Searching over 5,500,000 cases.


searching
Buy This Entire Record For $7.95

Download the entire decision to receive the complete text, official citation,
docket number, dissents and concurrences, and footnotes for this case.

Learn more about what you receive with purchase of this case.

Nebergall v. State

Florida Court of Appeals, Fourth District

January 8, 2020

JASON BRYON NEBERGALL, Appellant,
v.
STATE OF FLORIDA, Appellee.

         No further motions for rehearing shall be considered.

          Appeal from the Circuit Court for the Fifteenth Judicial Circuit, Palm Beach County; Cheryl A. Caracuzzo, Judge; L.T. Case No. 502016CF011962A.

          Michael Salnick of Law Offices of Salnick & Fuchs, P.A., West Palm Beach, for appellant.

          Ashley Moody, Attorney General, Tallahassee, and Kimberly T. Acuña, Assistant Attorney General, West Palm Beach, for appellee.

          ON APPELLEE'S MOTION FOR REHEARING, REHEARING EN BANC, AND CLARIFICATION/CORRECTION OF OPINION

          Gerber, J.

         We deny the state's motion for rehearing, rehearing en banc, and correction of opinion.

         However, we grant the state's motion for clarification, which seeks to include further trial transcript facts in the opinion, in the event the state petitions for review in the Florida Supreme Court. See Wells v. State, 132 So.3d 1110, 1111 (Fla. 2014) ("As in all petitions seeking this Court's discretionary jurisdiction pursuant to article V, section 3(b)(3), we are confined to consider only those facts contained within the four corners of the district court's majority opinion.").

         We therefore substitute this opinion for our original opinion which we issued on November 6, 2019, and include the further trial transcript facts which the state has requested in this substituted opinion.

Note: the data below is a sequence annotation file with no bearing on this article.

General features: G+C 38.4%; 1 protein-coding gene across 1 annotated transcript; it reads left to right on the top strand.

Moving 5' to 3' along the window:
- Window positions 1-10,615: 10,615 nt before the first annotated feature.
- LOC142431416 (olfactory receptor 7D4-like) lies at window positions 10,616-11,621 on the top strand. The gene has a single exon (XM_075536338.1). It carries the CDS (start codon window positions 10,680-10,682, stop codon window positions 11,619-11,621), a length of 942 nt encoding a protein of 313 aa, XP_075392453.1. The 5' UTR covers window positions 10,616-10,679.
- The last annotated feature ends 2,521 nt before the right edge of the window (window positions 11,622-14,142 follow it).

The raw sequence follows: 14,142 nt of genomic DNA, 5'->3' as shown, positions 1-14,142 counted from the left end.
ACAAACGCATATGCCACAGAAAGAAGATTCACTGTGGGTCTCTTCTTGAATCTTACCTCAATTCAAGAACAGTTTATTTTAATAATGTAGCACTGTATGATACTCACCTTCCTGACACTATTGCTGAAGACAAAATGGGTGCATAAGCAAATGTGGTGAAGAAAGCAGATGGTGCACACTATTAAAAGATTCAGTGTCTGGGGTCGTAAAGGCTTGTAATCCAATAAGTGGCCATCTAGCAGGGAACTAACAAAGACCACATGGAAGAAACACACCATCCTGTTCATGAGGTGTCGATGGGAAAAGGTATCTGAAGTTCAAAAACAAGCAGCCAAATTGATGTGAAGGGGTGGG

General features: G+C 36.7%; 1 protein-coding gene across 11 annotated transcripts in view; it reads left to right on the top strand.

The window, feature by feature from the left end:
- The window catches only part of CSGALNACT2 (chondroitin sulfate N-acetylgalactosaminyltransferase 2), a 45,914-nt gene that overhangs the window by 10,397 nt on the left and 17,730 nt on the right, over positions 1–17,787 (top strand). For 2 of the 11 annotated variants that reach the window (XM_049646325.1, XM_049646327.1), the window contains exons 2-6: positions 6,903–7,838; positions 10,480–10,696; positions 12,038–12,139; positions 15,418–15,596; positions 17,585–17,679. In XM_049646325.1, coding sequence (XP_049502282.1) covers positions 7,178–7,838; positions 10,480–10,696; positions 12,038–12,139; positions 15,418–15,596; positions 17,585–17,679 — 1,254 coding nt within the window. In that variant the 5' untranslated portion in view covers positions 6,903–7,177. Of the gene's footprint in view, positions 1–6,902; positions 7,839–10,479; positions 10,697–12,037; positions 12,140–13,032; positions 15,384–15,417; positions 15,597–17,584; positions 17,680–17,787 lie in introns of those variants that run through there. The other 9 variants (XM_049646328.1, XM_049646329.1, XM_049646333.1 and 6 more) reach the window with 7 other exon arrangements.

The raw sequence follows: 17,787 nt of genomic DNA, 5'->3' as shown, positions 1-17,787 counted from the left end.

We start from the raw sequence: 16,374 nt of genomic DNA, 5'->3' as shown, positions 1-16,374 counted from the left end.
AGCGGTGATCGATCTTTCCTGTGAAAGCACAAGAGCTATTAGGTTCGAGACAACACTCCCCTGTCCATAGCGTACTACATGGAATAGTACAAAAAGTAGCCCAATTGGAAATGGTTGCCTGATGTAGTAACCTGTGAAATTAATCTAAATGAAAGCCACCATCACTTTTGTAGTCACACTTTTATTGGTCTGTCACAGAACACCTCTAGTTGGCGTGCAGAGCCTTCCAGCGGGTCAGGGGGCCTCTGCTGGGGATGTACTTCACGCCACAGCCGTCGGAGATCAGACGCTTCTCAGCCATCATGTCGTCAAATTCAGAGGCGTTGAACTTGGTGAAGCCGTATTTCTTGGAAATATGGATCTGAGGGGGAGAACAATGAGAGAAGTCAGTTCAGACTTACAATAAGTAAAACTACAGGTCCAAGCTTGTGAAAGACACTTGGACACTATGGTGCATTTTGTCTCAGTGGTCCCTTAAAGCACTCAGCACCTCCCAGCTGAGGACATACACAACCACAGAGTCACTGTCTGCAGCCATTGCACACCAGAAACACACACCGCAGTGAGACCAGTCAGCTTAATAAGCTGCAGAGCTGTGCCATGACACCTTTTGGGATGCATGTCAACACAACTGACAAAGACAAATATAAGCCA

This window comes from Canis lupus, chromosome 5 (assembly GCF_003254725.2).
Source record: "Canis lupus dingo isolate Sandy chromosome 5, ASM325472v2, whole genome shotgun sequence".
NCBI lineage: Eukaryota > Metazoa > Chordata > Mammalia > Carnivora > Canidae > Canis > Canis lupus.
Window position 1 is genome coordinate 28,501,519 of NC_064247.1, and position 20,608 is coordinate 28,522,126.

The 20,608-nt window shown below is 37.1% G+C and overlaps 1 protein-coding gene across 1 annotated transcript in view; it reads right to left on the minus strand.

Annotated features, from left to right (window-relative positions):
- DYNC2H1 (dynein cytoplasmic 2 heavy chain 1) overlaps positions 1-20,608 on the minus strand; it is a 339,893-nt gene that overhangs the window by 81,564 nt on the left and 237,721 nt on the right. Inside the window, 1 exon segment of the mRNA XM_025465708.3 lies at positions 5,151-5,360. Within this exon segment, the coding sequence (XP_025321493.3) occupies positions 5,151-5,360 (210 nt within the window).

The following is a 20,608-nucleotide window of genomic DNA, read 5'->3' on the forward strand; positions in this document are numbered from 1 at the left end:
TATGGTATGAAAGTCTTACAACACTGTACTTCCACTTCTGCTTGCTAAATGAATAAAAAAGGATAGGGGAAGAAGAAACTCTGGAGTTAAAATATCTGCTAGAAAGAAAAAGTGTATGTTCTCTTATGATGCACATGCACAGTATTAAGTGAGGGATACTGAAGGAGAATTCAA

The defendant appeals from his convictions on one count of attempted sexual battery (victim eighteen years of age or older) while in possession of a weapon, and one count of simple battery.

         The defendant primarily argues the trial court erred in denying his motion for mistrial after the alleged victim intentionally violated the trial court's clarified order on a motion in limine. The order provided, in pertinent part, that any testimony regarding law enforcement's efforts to identify the DNA found on the alleged victim's buttocks could only indicate that such efforts were "inconclusive." However, during the alleged victim's cross-examination, in response to one of defense counsel's questions not related to DNA, the alleged victim ended her answer by exclaiming, "You see the DNA results on me. And now you guys say the DNA's not on my butt, but it was on my butt. It was enough -- ."

         We agree with the defendant that the trial court erred in denying his motion for mistrial. The alleged victim's comment deprived the defendant of a fair trial, reasonably may have materially contributed to his conviction, and was so harmful or fundamentally tainted as to require a new trial. We also conclude that a curative instruction would not have remedied this violation. We are compelled to reverse and remand for a new trial.

         We present this opinion in five parts:

1. The allegations;
2. The DNA evidence and the defendant's motion in limine;
3. The defendant's motion for mistrial;
4. The trial court's denial of the motion for mistrial; and
5. Our review.

         1. The Allegations

         a. The State's Case

         At the time of this incident, the defendant was a sheriff's deputy. Early one morning around 5:30 am, he and two other deputies were dispatched to the alleged victim's home to investigate an altercation between her and her landlord. The altercation had been investigated by other deputies earlier in the night.

         The defendant and the other two deputies arrived at the alleged victim's home in separate vehicles. By the time they arrived, the landlord had left the scene. The alleged victim was standing outside. The defendant introduced himself by his first name, and then spoke to her away from the other deputies. She told the defendant that her landlord kept coming to her home and threatening her.

         The defendant told the alleged victim that he was not trying to downplay her story, but he did not intend to write a report because his shift was ending. He offered to come back and check on her another time. She responded that would be okay. The defendant and the other deputies then drove away in separate vehicles.

         Just minutes later, the defendant returned to the alleged victim's home. The defendant did not notify the other two deputies or dispatch that he was doing so. When the defendant, still in uniform, got to the alleged victim's home, he knocked on the door, and identified himself as "PBSO." The alleged victim came outside.